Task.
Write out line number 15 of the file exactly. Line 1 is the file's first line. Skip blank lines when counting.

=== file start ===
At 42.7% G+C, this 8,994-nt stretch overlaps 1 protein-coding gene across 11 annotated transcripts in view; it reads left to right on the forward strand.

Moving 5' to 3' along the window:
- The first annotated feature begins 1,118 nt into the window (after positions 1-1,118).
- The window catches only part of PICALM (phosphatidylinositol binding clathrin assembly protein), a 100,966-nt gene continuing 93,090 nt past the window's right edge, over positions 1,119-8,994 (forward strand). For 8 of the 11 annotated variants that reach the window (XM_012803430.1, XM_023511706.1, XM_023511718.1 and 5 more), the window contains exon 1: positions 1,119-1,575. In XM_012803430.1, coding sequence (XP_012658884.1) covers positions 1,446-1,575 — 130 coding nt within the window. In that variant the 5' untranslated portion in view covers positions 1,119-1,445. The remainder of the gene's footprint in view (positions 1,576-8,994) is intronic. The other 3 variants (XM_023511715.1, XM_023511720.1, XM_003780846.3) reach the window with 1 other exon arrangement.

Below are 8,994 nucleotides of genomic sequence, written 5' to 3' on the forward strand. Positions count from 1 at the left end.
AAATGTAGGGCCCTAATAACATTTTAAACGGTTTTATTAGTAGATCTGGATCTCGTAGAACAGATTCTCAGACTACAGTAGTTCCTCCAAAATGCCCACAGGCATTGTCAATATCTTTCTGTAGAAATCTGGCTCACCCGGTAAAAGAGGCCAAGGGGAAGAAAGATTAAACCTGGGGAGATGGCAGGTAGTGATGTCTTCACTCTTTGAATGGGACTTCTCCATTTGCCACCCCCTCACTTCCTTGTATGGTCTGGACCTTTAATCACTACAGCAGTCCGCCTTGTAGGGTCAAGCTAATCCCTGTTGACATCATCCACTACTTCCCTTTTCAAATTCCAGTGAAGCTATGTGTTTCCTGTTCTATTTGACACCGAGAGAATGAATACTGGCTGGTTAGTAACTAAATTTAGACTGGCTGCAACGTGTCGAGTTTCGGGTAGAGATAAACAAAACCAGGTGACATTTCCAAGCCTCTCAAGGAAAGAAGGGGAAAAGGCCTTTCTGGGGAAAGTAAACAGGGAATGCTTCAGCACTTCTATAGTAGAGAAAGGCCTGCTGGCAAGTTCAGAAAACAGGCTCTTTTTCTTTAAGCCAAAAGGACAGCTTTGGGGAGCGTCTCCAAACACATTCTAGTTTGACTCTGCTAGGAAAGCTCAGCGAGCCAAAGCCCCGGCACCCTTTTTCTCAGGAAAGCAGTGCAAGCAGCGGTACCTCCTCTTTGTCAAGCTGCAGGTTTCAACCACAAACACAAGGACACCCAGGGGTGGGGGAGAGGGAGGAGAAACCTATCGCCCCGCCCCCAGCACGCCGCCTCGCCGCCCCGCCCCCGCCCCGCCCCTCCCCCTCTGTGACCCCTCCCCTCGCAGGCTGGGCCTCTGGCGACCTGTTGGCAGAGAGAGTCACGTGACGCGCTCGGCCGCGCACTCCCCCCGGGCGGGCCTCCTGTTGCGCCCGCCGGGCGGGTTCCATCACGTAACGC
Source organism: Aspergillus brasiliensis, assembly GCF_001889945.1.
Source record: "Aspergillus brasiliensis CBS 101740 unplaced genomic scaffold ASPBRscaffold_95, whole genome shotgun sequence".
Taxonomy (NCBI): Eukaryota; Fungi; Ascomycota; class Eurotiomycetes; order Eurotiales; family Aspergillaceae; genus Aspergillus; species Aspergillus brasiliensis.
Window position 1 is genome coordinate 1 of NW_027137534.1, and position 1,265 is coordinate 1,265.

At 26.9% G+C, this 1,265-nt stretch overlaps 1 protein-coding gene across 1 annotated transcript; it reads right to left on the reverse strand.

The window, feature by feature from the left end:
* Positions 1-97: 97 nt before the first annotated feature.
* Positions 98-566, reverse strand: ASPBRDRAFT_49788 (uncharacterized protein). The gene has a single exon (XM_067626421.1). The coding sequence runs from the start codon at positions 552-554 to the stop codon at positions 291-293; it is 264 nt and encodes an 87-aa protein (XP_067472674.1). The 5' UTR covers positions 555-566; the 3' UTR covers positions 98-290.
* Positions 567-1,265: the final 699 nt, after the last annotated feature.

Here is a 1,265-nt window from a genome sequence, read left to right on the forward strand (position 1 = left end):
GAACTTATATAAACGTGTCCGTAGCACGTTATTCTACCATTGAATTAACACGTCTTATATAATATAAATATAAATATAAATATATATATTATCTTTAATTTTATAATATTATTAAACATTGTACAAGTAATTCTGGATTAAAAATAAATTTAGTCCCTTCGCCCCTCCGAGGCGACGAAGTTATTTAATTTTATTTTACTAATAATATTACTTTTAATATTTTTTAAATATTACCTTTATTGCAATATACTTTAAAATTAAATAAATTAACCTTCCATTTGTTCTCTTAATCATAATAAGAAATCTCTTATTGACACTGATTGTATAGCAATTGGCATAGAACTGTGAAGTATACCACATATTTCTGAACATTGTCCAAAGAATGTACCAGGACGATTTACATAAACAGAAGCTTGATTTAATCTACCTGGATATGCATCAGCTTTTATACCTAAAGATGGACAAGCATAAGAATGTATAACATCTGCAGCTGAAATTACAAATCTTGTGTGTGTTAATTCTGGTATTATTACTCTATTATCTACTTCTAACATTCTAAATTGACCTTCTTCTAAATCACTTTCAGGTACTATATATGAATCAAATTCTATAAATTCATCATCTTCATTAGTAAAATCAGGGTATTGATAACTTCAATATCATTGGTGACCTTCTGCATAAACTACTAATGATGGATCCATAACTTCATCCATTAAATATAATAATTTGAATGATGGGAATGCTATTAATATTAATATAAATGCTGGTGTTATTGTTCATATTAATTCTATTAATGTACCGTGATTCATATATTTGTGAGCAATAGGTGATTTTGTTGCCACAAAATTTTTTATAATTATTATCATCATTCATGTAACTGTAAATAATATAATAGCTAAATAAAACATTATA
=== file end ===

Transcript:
* Positions 567-1,265: the final 699 nt, after the last annotated feature.